Lahiff and others against Euley T. Morgan, the principal officer and director of L.E.P.A Investments, Inc. They prayed for judgment in the amount of $350,000 for acts of malfeasance-misfeasance and fraud. The applicable statute of limitation on that claim expired April 13, 1975.
On January 28, 1974, the case was called for trial. When counsel for plaintiffs failed to announce ready, the trial court dismissed the action with prejudice for want of prosecution. Counsel for plaintiffs, defendants here, were not present at the calendar call, having requested another attorney to answer the call. After belatedly learning that the case had been dismissed, counsel for plaintiffs refiled the suit on July 10, 1975, in the name of Joseph J. Lahiff, Walter J. Jankowski and others. Morgan answered and raised the statute of limitation found in Code Ann. 22-714, and counterclaimed. Morgan's motion to dismiss was heard on September 4, 1975, and the court dismissed the complaint, specifically stating that the dismissal did not apply to the counterclaim.
On April 9, 1979, Walter Jankowski, individually and in his capacity as a shareholder and on behalf of L.E.P.A. Investments, Inc., brought the present action for legal malpractice against his former legal counsel, individually and as a professional corporation. Defendants answered and raised the statute of limitation. The trial court sustained defendants' motion to dismiss.
The Court of Appeals, holding that the applicable statute of limitation for an oral contract is four years, Code Ann. 3-706, affirmed the trial court's dismissal of the malpractice action.
The basic issues to be examined are two. First, when does the statute of limitation begin to run; and, second, does the failure to correct a prior wrongful act constitute a separate breach for which the client has a cause of action?
At first glance, it would appear that Georgia cases are in conflict with this proposition. In Mobley v. Murray County, 178 Ga. 388 (173 SE 680) (1933), this court held that the "true test to determine when the cause of action accrued is 'to ascertain the time when the plaintiff could first have maintained his action to a successful result.' . . . A right of action has its inception from the time there has been a breach of duty; and this would entitle the party to file suit for the breach, without regard to whether any actual damage had in fact resulted." In legal malpractice cases, this court has followed the doctrine that a right of action arises immediately upon the wrongful act having been committed, even though there are no special damages. Crawford v. Gaulden, 33 Ga. 173 (1862); Lilly v. Boyd, 72 Ga. 83 (1883); Gould v. Palmer & Read, 96 Ga. 798 (22 SE 583) (1895). A closer examination of these authorities alleviates much of the concern over the possible conflict with the general rule and statute. These cases hold that it is not the special damage or injury resulting from the wrongful act which gives rise to a cause of action, but they also hold that the fact that nominal damages may be recovered is sufficient to create a cause of action and therefore result in the statute of limitation's beginning to run. Even in the jurisdictions which clearly require the sustaining of damage as a triggering device for the statute of limitation, the suffering of damages to the fullest extent is seldom required. "The cause of action arises, however, before the client sustains all, or even the greater part, of the damages occasioned by his attorney's negligence. [Cits.] Any appreciable and actual harm flowing from the attorney's negligent conduct establishes a cause of action upon which the client may sue." Budd v. Nixen, 491 P2d 433, 436 (98 Cal. Rptr. 849) (1971).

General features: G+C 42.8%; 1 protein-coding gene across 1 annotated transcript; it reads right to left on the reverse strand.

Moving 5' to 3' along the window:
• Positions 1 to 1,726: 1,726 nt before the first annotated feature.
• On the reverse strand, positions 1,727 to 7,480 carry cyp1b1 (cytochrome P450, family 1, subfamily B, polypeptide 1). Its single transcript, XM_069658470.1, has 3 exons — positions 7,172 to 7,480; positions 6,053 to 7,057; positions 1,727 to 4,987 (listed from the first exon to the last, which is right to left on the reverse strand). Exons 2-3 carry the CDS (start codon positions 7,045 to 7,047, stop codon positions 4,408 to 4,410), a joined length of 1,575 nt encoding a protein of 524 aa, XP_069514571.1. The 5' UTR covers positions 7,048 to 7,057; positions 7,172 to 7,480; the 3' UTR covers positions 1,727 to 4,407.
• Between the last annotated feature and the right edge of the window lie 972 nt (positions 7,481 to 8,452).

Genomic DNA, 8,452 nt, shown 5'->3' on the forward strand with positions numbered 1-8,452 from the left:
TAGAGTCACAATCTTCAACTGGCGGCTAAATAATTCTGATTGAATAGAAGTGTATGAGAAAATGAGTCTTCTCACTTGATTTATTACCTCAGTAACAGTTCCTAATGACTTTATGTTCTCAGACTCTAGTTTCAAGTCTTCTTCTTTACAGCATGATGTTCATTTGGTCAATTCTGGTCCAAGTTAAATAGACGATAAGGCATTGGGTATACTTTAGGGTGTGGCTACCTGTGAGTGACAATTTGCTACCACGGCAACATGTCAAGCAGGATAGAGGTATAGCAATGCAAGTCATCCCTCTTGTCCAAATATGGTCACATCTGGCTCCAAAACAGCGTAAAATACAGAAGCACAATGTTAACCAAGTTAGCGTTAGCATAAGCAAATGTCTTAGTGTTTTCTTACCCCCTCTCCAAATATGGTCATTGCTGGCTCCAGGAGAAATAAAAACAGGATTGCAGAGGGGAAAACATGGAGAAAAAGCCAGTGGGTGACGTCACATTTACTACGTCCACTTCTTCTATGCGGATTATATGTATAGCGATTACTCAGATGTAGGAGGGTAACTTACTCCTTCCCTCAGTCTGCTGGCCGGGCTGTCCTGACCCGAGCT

There can be no question in the case at bar as to whether a negligent act is alleged in allowing the original lawsuit to be dismissed. Likewise, it cannot be argued that no damage resulted from this dismissal even though the statute of limitation in that lawsuit had not then expired. Before the dismissal occurred, the plaintiff had a lawsuit pending which was ripe for trial. After the dismissal, there was no lawsuit pending, court costs would be cast upon the plaintiff and obvious delays would be occasioned in having the cause of action adjudicated. These factors among others are damages. They are, in fact, more than nominal damages and can be described as being appreciable.
Taking these facts into account, we hold that a cause of action arose against the defendant law firm immediately upon the dismissal of the original lawsuit.
(2) The remaining question is whether the failure of the law firm to correct the act which caused the damage constitutes a separate breach for which the client has a cause of action. The absence of action by defendant here to correct the breach and thereby avoid its consequences is analogous to the failure of a building contractor to correct a defect in construction. It has been held that a cause of action against a contractor accrues when the wrongful act occurred and not when the building which he improperly built collapsed. Wellston Co. v. Sam N. Hodges & Co., 114 Ga. App. 424 (151 SE2d 481) (1966)
; Caroline Realty Inv. Inc. v. Kuniansky, 127 Ga. App. 478 (194 SE2d 291) (1972)
We have held in Division 1 that the client had a cause of action against the law firm on the day the original suit was dismissed. This was a complete cause of action. For a period of time, the law firm had an opportunity to reinstitute the action and thereby lessen the extent of the claim which the client could have made against the law firm. This omission on the part of defendants was a failure to avoid the ultimate effect of the earlier breach and a failure to mitigate their own damages. It was not an act inflicting new harm.
Wallace E. Harrell, William P. Tinkler, Jr., for appellees.